Commencement '07: Bright Futures for NJIT Graduates

NJIT graduates celebrate receiving their degrees.

A festive mood is settling over the campus.

Some 2,000 students will soon stride through the Continental Arena, a venue commonly filled with the shouts of sports fans. But on May 17, its halls will fill with the proud cheers of parents, who will watch their sons and daughters graduate from NJIT.

 The students are an accomplished group with much to celebrate.

Jared Kruzek, the university’s top electrical-engineering student, is on his way to Stanford University. He is a scholar of the Albert Dorman Honors College.

Diya Abdeljabbar, a chemical engineering major, won a scholarship to Princeton University.

And Hamid Bagce, a biomedical engineering major, won a scholarship to attend the UMDNJ-New Jersey Medical School. He is a scholar of the Albert Dorman Honors College.

These are just three examples of students who, thanks to NJIT, are poised for brilliant careers. It’s also been a great hiring season for engineering, science and management students. Many students have already gotten top jobs working for IBM, Citigroup, Intel, Johnson & Johnson, JP Morgan Chase, Colgate-Palmolive, AT&T and the Port Authority of New York and New Jersey.

Anthony Coscia, the chairman of the Port Authority, will be the ceremony’s keynote speaker. Many NJIT graduates work as engineers and analysts for the Port Authority. During his speech, Coscia will discuss how students trained in science and technology can help America solve some of its most vexing political problems.

Elizabeth Avery Gomez, an NJIT doctoral student, will also speak during the ceremony on behalf of the graduate students. Gomez, an AGEP fellow, is doing a summer internship at the Port Authority’s Office of Emergency Management. At NJIT, Gomez studied how to train emergency responders to better communicate during a crisis by using effective text messaging. She’ll continue that work during her internship.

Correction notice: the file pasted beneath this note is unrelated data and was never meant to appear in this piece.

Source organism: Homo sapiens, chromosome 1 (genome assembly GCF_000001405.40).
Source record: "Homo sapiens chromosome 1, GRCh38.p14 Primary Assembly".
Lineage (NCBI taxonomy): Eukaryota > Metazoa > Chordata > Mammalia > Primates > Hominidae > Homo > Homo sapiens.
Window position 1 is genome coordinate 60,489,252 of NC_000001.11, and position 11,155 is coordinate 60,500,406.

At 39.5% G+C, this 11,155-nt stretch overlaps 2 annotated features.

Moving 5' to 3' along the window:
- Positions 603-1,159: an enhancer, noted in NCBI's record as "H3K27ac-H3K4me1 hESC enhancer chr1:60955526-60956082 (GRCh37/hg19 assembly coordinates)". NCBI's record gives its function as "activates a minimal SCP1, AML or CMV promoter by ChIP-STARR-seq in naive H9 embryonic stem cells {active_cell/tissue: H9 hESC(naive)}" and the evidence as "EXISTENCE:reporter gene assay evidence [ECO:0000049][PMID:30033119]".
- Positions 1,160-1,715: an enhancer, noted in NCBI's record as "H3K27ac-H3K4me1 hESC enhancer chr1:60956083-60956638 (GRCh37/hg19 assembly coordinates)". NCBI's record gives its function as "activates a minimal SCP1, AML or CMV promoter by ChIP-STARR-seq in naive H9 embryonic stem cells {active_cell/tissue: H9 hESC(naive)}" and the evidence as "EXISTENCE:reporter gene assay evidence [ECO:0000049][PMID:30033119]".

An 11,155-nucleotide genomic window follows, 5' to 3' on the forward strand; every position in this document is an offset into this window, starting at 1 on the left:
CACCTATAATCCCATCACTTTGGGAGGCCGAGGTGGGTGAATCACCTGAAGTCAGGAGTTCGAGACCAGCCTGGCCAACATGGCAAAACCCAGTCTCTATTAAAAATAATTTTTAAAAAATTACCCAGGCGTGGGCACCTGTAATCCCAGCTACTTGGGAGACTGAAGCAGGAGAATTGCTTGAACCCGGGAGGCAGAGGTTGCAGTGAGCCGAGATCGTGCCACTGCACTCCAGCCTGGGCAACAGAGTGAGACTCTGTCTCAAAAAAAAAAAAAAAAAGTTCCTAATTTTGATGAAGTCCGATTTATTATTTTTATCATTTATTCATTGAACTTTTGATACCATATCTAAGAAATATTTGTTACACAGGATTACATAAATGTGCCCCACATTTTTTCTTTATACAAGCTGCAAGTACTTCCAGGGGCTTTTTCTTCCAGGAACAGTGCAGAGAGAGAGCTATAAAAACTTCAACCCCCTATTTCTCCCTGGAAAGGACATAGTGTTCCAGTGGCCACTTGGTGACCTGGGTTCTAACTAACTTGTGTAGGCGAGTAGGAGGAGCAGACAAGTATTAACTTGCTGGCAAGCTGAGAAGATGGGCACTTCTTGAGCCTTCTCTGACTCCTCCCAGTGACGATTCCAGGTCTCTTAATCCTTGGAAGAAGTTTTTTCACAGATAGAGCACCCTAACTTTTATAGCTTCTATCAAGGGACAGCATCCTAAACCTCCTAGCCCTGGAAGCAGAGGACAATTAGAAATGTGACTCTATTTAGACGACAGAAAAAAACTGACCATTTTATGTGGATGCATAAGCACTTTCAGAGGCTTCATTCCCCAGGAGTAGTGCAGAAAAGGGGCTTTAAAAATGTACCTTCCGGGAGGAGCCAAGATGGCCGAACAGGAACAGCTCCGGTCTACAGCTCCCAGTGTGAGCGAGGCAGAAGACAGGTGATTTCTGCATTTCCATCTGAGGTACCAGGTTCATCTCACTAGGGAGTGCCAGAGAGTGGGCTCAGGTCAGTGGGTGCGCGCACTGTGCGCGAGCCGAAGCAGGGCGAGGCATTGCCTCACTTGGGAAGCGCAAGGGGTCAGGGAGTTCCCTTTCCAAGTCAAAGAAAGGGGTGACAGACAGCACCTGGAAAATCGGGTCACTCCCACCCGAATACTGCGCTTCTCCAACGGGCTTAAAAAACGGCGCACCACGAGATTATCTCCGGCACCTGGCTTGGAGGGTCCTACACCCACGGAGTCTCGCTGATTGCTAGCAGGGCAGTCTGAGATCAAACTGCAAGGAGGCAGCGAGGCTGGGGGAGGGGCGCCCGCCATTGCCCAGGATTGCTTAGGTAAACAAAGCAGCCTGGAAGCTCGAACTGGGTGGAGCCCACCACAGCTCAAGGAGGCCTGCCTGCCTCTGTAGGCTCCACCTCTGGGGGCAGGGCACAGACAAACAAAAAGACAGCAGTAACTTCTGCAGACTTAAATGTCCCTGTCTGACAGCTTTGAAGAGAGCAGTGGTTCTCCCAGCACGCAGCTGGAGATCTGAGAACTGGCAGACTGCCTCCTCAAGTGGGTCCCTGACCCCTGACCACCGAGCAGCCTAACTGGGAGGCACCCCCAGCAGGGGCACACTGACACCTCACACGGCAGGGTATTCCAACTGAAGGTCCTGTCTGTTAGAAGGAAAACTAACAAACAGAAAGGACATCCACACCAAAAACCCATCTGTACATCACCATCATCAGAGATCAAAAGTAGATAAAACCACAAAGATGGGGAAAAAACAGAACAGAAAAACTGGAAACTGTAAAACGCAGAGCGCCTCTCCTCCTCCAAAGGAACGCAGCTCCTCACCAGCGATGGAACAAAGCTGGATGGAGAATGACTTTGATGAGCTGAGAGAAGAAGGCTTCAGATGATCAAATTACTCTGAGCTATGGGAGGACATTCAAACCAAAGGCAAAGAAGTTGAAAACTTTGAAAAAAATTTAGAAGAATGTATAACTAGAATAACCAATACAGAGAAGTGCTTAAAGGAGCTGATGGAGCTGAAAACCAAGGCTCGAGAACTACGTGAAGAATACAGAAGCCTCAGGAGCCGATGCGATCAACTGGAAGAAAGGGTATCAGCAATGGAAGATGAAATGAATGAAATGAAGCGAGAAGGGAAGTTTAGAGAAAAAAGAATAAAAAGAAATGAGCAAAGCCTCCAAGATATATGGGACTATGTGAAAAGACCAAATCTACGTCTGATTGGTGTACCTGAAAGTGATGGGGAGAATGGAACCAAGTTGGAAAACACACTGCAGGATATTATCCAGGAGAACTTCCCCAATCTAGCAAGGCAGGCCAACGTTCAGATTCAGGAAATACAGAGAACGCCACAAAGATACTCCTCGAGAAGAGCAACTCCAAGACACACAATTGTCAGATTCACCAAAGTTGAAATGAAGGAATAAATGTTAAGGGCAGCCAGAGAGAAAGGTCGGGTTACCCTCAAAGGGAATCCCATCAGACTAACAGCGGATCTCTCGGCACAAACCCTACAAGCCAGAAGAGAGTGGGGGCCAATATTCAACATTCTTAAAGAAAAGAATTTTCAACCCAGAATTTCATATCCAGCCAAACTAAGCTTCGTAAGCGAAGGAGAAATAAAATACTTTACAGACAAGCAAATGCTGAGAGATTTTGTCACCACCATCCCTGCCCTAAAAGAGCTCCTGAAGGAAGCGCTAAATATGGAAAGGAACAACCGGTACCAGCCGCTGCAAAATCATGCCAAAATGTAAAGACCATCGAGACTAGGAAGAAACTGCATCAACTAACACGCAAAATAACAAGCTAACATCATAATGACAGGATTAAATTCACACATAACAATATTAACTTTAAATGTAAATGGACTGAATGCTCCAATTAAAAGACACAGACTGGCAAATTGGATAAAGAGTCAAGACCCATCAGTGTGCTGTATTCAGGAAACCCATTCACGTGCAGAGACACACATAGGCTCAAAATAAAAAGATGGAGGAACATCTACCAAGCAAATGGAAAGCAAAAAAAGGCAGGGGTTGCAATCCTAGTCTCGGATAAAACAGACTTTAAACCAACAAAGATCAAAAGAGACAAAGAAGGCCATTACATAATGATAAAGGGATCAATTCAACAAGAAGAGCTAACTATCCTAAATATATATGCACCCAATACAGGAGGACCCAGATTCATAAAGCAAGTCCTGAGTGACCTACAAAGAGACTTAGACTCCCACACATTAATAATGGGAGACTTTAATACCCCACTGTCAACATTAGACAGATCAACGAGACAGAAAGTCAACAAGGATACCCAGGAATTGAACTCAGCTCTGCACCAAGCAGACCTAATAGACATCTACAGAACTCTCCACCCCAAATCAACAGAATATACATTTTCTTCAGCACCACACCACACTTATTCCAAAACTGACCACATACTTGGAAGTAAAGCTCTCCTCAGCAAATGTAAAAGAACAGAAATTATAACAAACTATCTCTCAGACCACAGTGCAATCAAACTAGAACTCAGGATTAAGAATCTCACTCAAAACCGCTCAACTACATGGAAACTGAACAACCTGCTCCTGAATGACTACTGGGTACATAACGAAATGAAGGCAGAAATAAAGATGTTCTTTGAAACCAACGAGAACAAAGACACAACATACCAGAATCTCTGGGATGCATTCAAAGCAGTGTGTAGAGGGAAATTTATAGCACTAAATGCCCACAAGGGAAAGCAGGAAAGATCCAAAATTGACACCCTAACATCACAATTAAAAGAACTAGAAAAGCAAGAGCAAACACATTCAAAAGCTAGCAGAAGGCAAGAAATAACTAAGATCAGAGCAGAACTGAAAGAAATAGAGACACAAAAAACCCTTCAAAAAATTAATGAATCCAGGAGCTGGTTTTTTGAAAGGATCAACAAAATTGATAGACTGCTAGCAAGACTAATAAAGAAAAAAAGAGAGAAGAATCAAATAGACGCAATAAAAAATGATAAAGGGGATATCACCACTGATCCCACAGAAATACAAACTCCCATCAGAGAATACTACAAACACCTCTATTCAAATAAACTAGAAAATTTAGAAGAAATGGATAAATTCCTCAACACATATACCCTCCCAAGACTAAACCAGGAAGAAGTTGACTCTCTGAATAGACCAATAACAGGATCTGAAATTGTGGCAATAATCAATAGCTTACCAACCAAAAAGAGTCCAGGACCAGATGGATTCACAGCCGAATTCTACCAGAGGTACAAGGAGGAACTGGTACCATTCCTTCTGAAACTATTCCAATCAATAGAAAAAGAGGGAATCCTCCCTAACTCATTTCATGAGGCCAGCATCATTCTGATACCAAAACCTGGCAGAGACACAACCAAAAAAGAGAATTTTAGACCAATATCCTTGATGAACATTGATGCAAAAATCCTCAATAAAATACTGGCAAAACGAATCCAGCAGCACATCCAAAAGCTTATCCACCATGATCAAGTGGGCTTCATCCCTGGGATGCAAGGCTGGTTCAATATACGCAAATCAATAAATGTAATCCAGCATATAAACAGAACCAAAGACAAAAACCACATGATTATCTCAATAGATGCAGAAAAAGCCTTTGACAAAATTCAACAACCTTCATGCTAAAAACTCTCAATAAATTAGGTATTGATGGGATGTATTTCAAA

Bernadette Moke, the senior class president, will speak on behalf of the undergraduates. Moke majored in information technology with a minor in multi-media studies. She will soon start working as a graphic artist for a major advertising firm in Manhattan.

 Two successful university graduates with interesting stories will also speak during the ceremony and be given honorary degrees. William Guttenberg, a 1944 graduate who founded Wilco Electric, a manufacturer of electro-mechanical parts for motors, will receive an honorary degree. Guttenberg, whose two late children had cerebral palsy, has long crusaded for the rights of the handicapped. He led a campaign to make NJIT campus buildings more accessible to the handicapped, and NJIT’s Guttenberg Information Technologies Center is named in his honor. John Mooney, the co-inventor of the catalytic converter, one of most important automotive and environmental inventions of the 20th century, will discuss his inventive technology. Over the years, as some 17 patents attest, Mooney has continued to expand the potential of catalytic technology for reducing emissions. He graduated in 1960 from the Newark College of Engineering.

NJIT will also give honorary degrees to Peter Lax, one of the nation’s leading mathematicians, and to Randal Pinkett, chairman of BCT Partners, a consulting firm located in NJIT's Enterprise Development Center. Pinkett is a past winner on NBC's television show “The Apprentice.” He has five academic degrees and is the first African-American from Rutgers University to receive a Rhodes scholarship.

For those who would like complete details about the ceremony, please visit the commencement website.

(By Robert Florida, University Web Services)